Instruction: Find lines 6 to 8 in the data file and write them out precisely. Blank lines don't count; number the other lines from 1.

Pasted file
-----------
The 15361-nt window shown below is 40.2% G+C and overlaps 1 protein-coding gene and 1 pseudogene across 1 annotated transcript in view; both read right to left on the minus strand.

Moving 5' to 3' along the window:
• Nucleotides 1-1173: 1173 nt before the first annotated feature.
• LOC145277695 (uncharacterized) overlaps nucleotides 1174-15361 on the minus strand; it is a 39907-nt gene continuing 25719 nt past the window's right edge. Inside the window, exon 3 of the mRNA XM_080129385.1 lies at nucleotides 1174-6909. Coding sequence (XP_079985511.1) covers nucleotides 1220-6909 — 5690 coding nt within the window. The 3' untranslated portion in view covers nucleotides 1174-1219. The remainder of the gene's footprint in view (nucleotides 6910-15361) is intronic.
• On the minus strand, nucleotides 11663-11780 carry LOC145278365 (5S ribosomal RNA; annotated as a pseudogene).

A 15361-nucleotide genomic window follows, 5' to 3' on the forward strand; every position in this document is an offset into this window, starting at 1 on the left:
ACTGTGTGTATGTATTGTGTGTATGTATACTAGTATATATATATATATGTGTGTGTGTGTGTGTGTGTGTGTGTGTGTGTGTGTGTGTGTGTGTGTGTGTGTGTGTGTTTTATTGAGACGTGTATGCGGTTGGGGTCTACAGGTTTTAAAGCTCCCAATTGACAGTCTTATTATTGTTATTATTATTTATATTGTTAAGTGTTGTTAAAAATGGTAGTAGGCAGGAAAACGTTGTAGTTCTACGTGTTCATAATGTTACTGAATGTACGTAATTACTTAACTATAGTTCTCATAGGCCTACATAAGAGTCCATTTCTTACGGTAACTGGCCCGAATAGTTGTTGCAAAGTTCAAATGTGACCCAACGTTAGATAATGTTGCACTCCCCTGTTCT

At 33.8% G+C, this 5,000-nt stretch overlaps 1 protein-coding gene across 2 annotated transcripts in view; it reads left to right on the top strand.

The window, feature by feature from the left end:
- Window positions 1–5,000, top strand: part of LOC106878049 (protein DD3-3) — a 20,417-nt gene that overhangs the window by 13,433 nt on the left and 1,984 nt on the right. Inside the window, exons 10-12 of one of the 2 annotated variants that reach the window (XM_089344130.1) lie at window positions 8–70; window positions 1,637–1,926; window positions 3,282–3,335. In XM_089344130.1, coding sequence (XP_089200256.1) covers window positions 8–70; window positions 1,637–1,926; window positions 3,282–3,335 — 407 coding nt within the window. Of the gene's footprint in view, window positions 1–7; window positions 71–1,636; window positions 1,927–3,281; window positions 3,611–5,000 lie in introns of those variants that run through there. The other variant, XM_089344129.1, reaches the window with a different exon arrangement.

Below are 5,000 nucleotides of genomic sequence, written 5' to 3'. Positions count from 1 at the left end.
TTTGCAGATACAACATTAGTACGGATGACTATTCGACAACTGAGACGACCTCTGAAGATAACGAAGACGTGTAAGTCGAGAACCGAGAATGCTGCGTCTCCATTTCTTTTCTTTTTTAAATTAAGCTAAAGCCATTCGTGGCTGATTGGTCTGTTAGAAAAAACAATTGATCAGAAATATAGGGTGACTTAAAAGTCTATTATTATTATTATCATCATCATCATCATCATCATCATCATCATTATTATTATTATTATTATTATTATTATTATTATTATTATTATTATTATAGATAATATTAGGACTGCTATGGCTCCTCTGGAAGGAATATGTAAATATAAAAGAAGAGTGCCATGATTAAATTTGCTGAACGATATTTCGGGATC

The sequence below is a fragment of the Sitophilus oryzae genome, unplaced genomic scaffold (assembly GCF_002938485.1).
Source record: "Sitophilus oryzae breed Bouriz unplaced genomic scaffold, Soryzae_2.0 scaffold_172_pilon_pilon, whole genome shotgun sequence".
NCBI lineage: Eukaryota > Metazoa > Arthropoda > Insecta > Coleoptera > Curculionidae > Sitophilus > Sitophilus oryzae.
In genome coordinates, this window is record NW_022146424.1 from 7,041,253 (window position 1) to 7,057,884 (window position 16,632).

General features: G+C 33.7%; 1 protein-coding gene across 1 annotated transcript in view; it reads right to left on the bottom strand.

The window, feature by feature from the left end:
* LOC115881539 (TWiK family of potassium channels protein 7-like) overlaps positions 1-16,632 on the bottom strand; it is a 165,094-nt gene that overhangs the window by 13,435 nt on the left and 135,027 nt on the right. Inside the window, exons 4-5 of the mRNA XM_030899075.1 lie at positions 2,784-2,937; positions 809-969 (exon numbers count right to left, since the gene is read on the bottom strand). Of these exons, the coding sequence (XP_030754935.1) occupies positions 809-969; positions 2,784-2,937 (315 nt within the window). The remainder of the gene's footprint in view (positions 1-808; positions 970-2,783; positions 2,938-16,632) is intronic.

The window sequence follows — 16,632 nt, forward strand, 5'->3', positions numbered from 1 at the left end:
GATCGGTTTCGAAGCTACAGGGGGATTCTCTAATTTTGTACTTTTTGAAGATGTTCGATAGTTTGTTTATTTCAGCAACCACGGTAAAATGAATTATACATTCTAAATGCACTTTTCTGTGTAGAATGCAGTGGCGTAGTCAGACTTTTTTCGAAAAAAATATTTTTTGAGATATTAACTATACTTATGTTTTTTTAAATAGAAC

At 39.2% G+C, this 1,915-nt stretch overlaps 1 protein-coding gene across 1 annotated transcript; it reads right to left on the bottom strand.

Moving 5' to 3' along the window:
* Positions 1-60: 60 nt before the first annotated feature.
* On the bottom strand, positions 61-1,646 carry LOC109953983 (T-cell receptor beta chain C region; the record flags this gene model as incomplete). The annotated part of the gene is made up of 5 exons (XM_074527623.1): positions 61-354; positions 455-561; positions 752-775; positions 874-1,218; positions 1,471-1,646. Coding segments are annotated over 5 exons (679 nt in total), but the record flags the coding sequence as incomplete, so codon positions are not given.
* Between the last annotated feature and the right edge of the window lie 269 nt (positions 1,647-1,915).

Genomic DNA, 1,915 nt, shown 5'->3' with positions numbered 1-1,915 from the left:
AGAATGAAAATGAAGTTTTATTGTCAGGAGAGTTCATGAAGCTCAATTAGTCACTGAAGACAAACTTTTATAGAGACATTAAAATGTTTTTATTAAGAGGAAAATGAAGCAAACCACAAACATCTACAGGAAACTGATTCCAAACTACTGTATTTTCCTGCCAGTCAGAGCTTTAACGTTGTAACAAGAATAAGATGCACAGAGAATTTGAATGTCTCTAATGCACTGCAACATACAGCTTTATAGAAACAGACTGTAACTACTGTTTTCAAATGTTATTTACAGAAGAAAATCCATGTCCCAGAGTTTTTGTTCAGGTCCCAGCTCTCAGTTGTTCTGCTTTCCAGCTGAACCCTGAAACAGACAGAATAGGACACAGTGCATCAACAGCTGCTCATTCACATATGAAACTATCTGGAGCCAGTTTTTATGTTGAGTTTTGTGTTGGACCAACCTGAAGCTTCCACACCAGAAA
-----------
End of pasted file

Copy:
A 15361-nucleotide genomic window follows, 5' to 3' on the forward strand; every position in this document is an offset into this window, starting at 1 on the left:
ACTGTGTGTATGTATTGTGTGTATGTATACTAGTATATATATATATATGTGTGTGTGTGTGTGTGTGTGTGTGTGTGTGTGTGTGTGTGTGTGTGTGTGTGTGTGTGTTTTATTGAGACGTGTATGCGGTTGGGGTCTACAGGTTTTAAAGCTCCCAATTGACAGTCTTATTATTGTTATTATTATTTATATTGTTAAGTGTTGTTAAAAATGGTAGTAGGCAGGAAAACGTTGTAGTTCTACGTGTTCATAATGTTACTGAATGTACGTAATTACTTAACTATAGTTCTCATAGGCCTACATAAGAGTCCATTTCTTACGGTAACTGGCCCGAATAGTTGTTGCAAAGTTCAAATGTGACCCAACGTTAGATAATGTTGCACTCCCCTGTTCT

At 33.8% G+C, this 5,000-nt stretch overlaps 1 protein-coding gene across 2 annotated transcripts in view; it reads left to right on the top strand.